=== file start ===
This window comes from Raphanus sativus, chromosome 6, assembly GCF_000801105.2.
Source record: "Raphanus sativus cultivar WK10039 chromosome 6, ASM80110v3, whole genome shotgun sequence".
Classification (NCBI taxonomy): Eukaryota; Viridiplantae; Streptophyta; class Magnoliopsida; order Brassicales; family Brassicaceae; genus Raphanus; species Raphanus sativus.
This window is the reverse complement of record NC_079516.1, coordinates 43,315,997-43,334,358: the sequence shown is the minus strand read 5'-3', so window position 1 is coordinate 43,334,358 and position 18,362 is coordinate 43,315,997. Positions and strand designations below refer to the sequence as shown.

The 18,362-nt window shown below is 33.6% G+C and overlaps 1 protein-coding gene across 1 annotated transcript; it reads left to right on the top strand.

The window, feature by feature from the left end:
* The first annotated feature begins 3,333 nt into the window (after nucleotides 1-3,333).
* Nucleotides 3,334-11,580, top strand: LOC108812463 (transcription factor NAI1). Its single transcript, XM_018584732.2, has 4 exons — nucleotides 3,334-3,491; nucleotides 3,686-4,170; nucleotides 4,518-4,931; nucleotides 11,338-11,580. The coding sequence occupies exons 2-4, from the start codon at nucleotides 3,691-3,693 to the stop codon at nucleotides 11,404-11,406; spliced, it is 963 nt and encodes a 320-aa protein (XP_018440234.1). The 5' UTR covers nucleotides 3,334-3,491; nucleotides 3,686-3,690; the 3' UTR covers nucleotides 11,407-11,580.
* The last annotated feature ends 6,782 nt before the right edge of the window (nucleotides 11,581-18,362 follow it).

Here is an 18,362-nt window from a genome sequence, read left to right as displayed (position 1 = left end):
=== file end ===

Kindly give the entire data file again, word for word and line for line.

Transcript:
This window comes from Raphanus sativus, chromosome 6, assembly GCF_000801105.2.
Source record: "Raphanus sativus cultivar WK10039 chromosome 6, ASM80110v3, whole genome shotgun sequence".
Classification (NCBI taxonomy): Eukaryota; Viridiplantae; Streptophyta; class Magnoliopsida; order Brassicales; family Brassicaceae; genus Raphanus; species Raphanus sativus.
This window is the reverse complement of record NC_079516.1, coordinates 43,315,997-43,334,358: the sequence shown is the minus strand read 5'-3', so window position 1 is coordinate 43,334,358 and position 18,362 is coordinate 43,315,997. Positions and strand designations below refer to the sequence as shown.

The 18,362-nt window shown below is 33.6% G+C and overlaps 1 protein-coding gene across 1 annotated transcript; it reads left to right on the top strand.

The window, feature by feature from the left end:
* The first annotated feature begins 3,333 nt into the window (after nucleotides 1-3,333).
* Nucleotides 3,334-11,580, top strand: LOC108812463 (transcription factor NAI1). Its single transcript, XM_018584732.2, has 4 exons — nucleotides 3,334-3,491; nucleotides 3,686-4,170; nucleotides 4,518-4,931; nucleotides 11,338-11,580. The coding sequence occupies exons 2-4, from the start codon at nucleotides 3,691-3,693 to the stop codon at nucleotides 11,404-11,406; spliced, it is 963 nt and encodes a 320-aa protein (XP_018440234.1). The 5' UTR covers nucleotides 3,334-3,491; nucleotides 3,686-3,690; the 3' UTR covers nucleotides 11,407-11,580.
* The last annotated feature ends 6,782 nt before the right edge of the window (nucleotides 11,581-18,362 follow it).

Here is an 18,362-nt window from a genome sequence, read left to right as displayed (position 1 = left end):